I started to explore this area by going to the entrance of the golf resort (on my bike, yes!). I wanted to ask permission in the golf shop for going to the fresh water pond near the 4th hole, but I was refused to go there without paying a green fee and hitting some balls. On my way back to the entrance, I ran into a troupial and a couple of crested bob-whites that were feeding on the grass along the road. A bit further I found another couple (again, great pictures!). Then I decided to go and have a look at the fresh water pond from outside the golf course, on the very north-east side on the course. The way to get there is to go to the California Light House and some 300 meter before getting there, to take the dirt road (there are more alternatives) on the left side into the flat gravel/sand area. After approximately 1.5 km following the fence of the golf course, the pond is on the right side. On my three trips I found here 2 ospreys hunting for fish, 10-15 white-cheeked pintails, numerous Caribbean coots, some moorhens, 4 pied-billed grebes, 25-30 black-winged stilts, 3 green herons, 2 great blue herons, two tri-colored herons, many great white egrets and snowy egrets and more than 15 black-crowned night-herons and some 10 yellow-crowned night-herons (mostly juveniles). In addition, I spotted 20-25 greater yellowlegs, 1 spotted sandpiper, 1 wigeon (male), and some common ground doves. I am sure that there were much more different species in the many groups of birds in the pond, but without a telescope and only a pair of binoculars, I could not distinguish more species. A little further along the rocky coast side I found my only American oystercatcher, feeding on the rocks. A few times a crested caracara flew over trying to find his breakfast on the sandy area. Each visit, I ran into an American kestrel flying low over the ground and after some searching I found its nest with 3 still very young chicks in it. On my way back to the light house, I found my third (!) nest with a couple of burrowing owls guarding the entrance (as they always do when an intruder is around). When I came back the second time, 2 juveniles were in front of the nest while mum and dad were on the look out. Probably the most amazing thing was the one time I tried to get as close as possible to a Caribbean parakeet near the pond. After some 1.5 hours of patience and persistence, I even managed to have the bird sitting on my hand and picking my wedding ring and nails (again, unbelievable pictures!).

Caribbean Parakeet.

Photo by Mark Eising.

3. Spanish Lagoon

I visited this area only once, because I didn’t find many birds here. Quite to my surprise actually, because this place should have many birds according to the trip reports that I found on On an early morning (again!), I parked my car on the “parking lot” at the end of the dirt road on the north-west side of the lagoon (right after Frenchmen’s Pass take the dirt road exit on the right side of the road marked by a wooden sign and follow the direction “Spanish Lagoon”). Most of the lagoon was dried out leaving beautiful cracked ground. I walked around a little bit and run into a crested caracara that soon was chased by a merlin, probably because it came too close to the merlin’s nest. I walked into the dry mangroves and found my only Louisiana waterthrush. Then I followed the path along the lagoon that begins from the wooden poles (marked with yellow-black planks) and runs until close to the sea. I found here a couple of troupials, 1 yellow oriole, 1 green heron, numerous eared doves and bare-eyed pigeons, tropical mocking birds, Caribbean parakeets and bananaquits. I don’t know why I saw that few birds but it probably had to do with the dry conditions of the lagoon.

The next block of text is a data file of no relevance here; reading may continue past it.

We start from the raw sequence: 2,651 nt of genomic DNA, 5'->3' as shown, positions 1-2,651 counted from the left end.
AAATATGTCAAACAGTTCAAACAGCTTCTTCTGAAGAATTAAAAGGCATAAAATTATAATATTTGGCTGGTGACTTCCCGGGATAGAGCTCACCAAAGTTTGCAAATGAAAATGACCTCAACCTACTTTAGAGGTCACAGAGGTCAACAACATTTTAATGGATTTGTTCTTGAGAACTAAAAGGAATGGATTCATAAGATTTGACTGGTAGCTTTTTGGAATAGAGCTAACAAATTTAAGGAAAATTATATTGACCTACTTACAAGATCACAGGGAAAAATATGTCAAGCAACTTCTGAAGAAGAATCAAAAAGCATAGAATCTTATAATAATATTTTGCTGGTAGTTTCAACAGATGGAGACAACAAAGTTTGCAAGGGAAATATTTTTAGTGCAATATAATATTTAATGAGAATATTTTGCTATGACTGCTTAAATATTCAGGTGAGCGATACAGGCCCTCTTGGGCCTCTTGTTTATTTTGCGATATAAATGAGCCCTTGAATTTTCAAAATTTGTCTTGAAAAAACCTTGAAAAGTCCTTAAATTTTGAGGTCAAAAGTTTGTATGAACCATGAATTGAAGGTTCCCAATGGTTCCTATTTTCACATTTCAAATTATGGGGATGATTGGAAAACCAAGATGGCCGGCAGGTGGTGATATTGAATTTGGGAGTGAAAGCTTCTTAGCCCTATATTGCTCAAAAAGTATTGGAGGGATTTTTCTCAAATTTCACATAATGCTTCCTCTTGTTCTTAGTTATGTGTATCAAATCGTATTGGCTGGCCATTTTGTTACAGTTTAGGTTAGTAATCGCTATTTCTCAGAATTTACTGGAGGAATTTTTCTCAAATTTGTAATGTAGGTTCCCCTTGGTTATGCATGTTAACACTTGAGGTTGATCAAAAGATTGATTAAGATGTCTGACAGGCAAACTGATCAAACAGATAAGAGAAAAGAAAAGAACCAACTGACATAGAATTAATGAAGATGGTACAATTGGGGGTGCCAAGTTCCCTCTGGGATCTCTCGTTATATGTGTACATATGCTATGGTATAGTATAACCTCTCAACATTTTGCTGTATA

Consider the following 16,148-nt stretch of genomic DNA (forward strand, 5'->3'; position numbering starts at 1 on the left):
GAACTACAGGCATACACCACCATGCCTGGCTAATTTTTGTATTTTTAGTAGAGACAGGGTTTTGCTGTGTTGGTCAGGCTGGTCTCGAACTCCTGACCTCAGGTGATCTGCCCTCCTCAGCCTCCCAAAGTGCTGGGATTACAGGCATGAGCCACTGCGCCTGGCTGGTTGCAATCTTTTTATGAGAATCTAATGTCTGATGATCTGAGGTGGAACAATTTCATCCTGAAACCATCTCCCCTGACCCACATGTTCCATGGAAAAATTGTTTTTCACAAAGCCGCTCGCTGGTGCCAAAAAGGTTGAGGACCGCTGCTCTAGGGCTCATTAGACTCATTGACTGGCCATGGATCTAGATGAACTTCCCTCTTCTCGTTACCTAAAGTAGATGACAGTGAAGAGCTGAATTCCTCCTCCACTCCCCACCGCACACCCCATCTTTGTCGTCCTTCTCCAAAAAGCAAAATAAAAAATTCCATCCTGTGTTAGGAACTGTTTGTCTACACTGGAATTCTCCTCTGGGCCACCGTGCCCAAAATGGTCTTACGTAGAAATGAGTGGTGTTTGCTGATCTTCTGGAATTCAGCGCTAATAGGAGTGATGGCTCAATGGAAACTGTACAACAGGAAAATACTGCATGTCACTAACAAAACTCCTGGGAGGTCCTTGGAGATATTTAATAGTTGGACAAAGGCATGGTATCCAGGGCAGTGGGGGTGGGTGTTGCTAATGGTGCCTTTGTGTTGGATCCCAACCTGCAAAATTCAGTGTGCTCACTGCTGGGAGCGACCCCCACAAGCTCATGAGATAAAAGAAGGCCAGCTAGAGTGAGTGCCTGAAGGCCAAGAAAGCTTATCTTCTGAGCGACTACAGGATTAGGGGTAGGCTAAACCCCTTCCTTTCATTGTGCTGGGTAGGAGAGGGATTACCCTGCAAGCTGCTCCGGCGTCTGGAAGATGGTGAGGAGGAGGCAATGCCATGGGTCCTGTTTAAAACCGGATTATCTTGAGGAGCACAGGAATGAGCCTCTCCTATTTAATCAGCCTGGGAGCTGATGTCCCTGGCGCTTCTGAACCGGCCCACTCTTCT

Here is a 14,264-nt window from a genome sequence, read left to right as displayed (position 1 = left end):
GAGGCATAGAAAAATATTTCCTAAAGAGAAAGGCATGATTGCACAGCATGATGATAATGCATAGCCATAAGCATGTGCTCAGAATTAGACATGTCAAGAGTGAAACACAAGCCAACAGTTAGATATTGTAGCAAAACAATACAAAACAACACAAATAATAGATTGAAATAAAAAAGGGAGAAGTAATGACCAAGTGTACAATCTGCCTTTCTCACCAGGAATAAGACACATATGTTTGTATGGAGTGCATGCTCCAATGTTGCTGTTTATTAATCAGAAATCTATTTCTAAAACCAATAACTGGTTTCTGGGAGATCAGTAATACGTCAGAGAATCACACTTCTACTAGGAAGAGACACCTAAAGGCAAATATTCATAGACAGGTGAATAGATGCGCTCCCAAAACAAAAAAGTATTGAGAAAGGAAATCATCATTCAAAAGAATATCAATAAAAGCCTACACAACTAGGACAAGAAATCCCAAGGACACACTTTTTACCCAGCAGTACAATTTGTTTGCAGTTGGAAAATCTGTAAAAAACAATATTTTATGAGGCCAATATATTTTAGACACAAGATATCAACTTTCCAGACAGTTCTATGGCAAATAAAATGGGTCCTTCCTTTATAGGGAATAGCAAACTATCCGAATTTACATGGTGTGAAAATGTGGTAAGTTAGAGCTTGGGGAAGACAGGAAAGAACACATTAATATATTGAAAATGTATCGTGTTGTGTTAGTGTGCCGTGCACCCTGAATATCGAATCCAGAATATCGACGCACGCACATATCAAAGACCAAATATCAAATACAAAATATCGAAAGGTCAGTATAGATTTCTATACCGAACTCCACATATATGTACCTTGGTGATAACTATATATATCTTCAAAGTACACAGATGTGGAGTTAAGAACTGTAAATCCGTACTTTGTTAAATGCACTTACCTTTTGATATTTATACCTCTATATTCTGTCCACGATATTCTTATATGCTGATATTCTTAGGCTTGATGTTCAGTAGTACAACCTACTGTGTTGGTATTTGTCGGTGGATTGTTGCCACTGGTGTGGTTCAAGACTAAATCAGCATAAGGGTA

4. Arikok National Park

As recommended by many bird watchers, I went to the Arikok Cunucu area on the left side after the entrance gate to the park (just follow the signs!). It is a nice walking area through many cactuses and big rocks. I found numerous troupials, Caribbean parakeets, eared doves, bare-eyed pigeons, common ground doves and bananaquits. In addition, I saw 1 crested caracara, some green emeralds, 2 scrub flycatchers, 1 yellow oriole, and during my second visit on 22 March, 1 ruby-topaz hummingbird. One of the rangers told me that the two trees next to the old-style Cunucu house, which can be visited in this area, always have green emeralds and ruby-topaz hummingbirds when the trees carry their red flowers.

One early morning, one of the rangers wanted to walk with me through this area. I hoped for some great and helpful information on the birds and their hiding places in the area, so I agreed. Soon I discovered that the ranger had almost no knowledge about the birds and I even surprised him by showing him the 50-60 bats living in the cave with the famous bird painting in it. Anyway, he was a very nice man and after the walk he invited me into the park’s headquarters where he showed me a stuffed caracara and some snakes they had captured in the park (one very poisonous cascabel (rattlesnake) and 4 boa constrictors which latter have been mistakenly introduced in Aruba and now are a nuisance to Aruba’s other wild life).

5. Beach areas

Anyone that goes to the beaches of Aruba will inevitably run into magnificent frigate birds (roaming the air, especially in the ports), brown pelicans (roosting on the rocks or diving for fish), eared doves, bare-eyed pigeons, common ground doves, house sparrows, Caribbean grackles, tropical mocking birds (all on the ground and trees in the hotel and restaurant areas) and bananaquits (in the trees and even sucking from Malibu bottles in the open beach bars). In addition, there are quite some terns and gulls but I only distinguished a few species. On the rocky pier some 200 meter west of the Aruba Phoenix Beach Resort, there were always laughing gulls, royal terns and cayenne terns roosting. In the little port on the east side of the Marriott Hotel (at the lovely Moomba Beach Bar & Restaurant), you will also find these birds. In addition, on 24 March, I spotted here various ruddy turnstones on the pier and (only) 1 common tern in between the dozens other terns. I guess the time was not (yet) right to see other shore birds.

Brown Pelicans.

Photo by Mark Eising.

The total number of different birds seen in these two weeks amounted to 59. Not bad, bearing in mind that 3/4 of the almost 200 birds ever seen on the island are either occasional migrants or uncommon or rare.

Finally, if you want to see black-faced grassquits from close range, go and look for them in the green grass of the hotel next to the Wilhelmina park on the south side of Oranjestad. We found hundreds of them here.

29 March 2006.

Mark Eising